Blockchain & Big Data - where do the trends converge?
Although being at different maturity stages, big data and Blockchain are two topics being highly debated, explored and adopted, and that present a high synergy for complementing each other in unforeseen ways with the potential of disrupting existing business models.
Big data can be defined as the heightened ability to convert events into data, which happens in a large variety of formats, from different origins and in asynchronous velocity.
Blockchain is a shared ledger for recording the history of transactions. It is a decentralized system that uses consensus mechanisms, such as proof of work, to ensure trust, accountability, and transparency in a peer-to-peer network.
Data Lineage and Provenance
One of the greatest challenges in big data is the reliability of the data itself. Understanding how each information was generated, under which conditions, and how accurately it reflects reality is extremely difficult, if at all possible. Blockchain has the potential of enabling data lineage, which is the clarity of the information lifecycle, how it was generated, transformed or used over time, until its eventual disposal.
As analytical capabilities are being increasingly embedded into products, data ownership is a growing challenge. (E.g.: by the moment you activate your GPS, how many different applications are collecting that data? Who owns that? Who can monetize or transform that information?) Blockchain can provide data provenance, which stands for the clarity of how ownership and permissions have changed over time.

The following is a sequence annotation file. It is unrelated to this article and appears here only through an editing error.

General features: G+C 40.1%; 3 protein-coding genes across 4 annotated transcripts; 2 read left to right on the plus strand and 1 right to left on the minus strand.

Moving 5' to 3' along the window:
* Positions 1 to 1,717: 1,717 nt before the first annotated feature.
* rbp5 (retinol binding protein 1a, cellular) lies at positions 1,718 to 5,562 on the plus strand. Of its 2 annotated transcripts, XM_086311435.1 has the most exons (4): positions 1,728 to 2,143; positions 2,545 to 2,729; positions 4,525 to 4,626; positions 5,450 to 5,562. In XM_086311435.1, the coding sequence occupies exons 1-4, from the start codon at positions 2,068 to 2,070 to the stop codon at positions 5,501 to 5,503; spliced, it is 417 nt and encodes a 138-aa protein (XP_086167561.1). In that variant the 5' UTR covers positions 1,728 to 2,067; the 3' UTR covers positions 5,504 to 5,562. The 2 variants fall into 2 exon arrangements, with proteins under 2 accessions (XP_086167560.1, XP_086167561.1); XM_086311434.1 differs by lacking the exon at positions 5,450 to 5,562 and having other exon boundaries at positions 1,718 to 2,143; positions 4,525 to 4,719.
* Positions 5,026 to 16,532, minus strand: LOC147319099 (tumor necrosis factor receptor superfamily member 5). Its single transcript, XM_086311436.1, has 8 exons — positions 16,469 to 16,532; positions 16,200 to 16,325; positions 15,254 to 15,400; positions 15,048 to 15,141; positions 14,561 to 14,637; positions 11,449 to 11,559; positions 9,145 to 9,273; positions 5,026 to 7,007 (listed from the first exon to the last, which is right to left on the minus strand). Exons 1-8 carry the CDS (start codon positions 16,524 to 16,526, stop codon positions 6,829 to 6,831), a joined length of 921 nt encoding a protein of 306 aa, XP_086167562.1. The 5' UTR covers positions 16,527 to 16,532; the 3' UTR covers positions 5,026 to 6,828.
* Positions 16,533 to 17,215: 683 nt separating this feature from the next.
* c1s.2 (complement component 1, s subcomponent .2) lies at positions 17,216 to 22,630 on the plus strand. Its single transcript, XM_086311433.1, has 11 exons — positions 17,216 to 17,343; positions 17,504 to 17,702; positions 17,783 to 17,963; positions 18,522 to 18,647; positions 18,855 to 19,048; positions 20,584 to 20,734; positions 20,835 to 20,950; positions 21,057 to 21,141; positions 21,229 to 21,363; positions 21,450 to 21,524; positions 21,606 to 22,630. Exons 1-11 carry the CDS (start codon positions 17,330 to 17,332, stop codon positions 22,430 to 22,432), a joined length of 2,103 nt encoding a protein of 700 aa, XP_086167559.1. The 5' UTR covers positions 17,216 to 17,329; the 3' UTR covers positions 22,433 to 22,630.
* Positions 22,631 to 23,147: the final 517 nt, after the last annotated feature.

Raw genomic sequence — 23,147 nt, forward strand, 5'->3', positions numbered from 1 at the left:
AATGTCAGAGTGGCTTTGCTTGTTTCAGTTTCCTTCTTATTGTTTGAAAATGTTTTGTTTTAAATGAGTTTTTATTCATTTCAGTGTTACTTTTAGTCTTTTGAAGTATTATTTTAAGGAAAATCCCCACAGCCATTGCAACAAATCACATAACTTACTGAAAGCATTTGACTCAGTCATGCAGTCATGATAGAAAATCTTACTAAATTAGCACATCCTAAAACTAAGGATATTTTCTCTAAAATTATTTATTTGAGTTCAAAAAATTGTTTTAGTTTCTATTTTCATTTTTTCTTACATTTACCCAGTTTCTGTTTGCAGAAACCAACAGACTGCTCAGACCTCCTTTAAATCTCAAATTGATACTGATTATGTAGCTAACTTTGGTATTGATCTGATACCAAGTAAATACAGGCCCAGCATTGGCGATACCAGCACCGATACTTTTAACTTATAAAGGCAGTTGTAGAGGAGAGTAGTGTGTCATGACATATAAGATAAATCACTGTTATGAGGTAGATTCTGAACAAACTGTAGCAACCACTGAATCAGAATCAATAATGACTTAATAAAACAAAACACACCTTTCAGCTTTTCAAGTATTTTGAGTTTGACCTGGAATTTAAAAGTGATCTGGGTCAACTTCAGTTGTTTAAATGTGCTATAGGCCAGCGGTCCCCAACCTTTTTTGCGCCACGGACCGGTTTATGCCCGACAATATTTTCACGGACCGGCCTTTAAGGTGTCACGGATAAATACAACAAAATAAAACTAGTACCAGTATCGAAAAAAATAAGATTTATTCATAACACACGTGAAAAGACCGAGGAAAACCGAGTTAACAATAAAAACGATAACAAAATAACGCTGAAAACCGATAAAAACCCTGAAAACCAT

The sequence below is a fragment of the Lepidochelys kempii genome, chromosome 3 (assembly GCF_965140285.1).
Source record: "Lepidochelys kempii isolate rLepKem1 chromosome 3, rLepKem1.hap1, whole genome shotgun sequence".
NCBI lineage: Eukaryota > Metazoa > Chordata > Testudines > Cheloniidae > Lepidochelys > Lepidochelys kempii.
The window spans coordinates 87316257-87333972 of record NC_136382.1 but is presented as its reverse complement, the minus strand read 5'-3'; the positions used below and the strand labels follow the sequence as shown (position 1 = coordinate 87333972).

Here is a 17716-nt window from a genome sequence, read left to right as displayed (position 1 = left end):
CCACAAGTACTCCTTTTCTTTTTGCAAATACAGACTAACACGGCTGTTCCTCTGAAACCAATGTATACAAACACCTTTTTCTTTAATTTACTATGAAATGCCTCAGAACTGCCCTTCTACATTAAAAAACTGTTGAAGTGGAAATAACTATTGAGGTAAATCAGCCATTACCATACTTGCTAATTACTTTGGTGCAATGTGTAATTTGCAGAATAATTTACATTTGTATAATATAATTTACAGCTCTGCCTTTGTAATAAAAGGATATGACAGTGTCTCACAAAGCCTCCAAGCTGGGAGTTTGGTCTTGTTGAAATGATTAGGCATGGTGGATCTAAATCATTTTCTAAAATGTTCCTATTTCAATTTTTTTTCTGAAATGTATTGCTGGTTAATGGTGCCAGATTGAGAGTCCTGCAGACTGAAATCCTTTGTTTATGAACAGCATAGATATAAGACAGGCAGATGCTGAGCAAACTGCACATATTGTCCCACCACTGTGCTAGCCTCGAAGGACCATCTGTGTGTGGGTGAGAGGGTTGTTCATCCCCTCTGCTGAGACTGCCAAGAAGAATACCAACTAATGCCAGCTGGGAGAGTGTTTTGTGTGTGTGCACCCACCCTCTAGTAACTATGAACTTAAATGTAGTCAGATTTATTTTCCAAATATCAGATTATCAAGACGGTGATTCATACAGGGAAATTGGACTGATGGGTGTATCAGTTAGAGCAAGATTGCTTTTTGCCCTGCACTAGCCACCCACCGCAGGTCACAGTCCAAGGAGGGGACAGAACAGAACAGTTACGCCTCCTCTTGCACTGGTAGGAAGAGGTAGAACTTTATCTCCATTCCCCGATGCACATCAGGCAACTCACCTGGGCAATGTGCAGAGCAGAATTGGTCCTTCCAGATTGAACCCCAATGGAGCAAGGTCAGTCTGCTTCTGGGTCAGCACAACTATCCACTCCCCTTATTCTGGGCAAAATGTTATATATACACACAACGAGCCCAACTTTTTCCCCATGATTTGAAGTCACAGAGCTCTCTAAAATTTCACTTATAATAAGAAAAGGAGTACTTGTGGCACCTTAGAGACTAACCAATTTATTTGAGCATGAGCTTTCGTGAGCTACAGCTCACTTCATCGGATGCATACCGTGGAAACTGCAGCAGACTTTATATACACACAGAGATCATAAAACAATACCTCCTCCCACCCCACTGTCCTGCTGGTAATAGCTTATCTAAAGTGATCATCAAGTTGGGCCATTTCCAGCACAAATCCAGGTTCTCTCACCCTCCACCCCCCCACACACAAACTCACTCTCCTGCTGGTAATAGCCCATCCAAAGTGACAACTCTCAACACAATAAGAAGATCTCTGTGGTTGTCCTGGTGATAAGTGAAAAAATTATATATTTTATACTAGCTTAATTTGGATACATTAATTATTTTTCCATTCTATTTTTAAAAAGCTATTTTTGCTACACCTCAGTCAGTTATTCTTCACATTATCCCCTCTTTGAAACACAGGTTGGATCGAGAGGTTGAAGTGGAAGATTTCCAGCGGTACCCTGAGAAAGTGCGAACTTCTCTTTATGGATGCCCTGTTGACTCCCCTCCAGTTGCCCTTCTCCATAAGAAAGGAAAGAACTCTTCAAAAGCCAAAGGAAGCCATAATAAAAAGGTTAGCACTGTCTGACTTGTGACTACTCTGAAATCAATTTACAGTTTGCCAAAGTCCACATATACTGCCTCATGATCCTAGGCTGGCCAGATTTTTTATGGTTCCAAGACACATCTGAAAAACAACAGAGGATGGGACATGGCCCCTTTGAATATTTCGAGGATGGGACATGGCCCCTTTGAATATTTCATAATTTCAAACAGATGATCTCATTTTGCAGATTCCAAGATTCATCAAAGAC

Combined they can increase trust and clarity to a world that highly revolves around uncertainty and assumptions around data sets and analysis outcomes.
Data source for the analysis of underlying patterns
The Blockchain, is itself a powerful data source for the analysis of underlying patterns of the transactions recorded in it. Blockchain has the advantage of providing a cryptographic footprint for every transaction, which increases rastreability and security. Within this context, business models are already tailoring itself to the Blockchain, and specialized data services are emerging, such as performance monitoring of smart contracts, anti-fraud solutions, and trader oversight to identify potential identity theft, risk exposure or detect anomalous behavior.
Data triggered actions
Contracts are bounded by a multi-part obligation of meeting a set of criteria. As our ability to convert “real world” events into data increases, so does the possibilities of designing “touchless” processes. In an asset transfer scenario, the billing can be triggered when GPS data indicates that the product has reached its destination. Another example is to have data as the agreed condition to meet the proof of work criteria. For instance, the delivery of fresh meat from a butcher shop to a supermarket must be done so as the temperature does not increase to the levels of jeopardizing meat conservation. In light of this, a smart contract could be in place to specify that the proof of work of a given transaction is having the meeting going to the supermarket with refrigeration in the truck not going higher than a specified value, having it all monitored with sensors and GPS and the data being stored in the Blockchain.
Big data and Blockchain greatly work in a complementary way, augmenting its application in different scenarios, as they mitigate each other weak spots. Blockchain can add trust and provenance to big data whilst data services can enhance security and performance, or act as proof of work for Blockchain solutions. Combined, big data and Blockchain have the potential to leverage each other to unleash innovation and reinvent traditional models.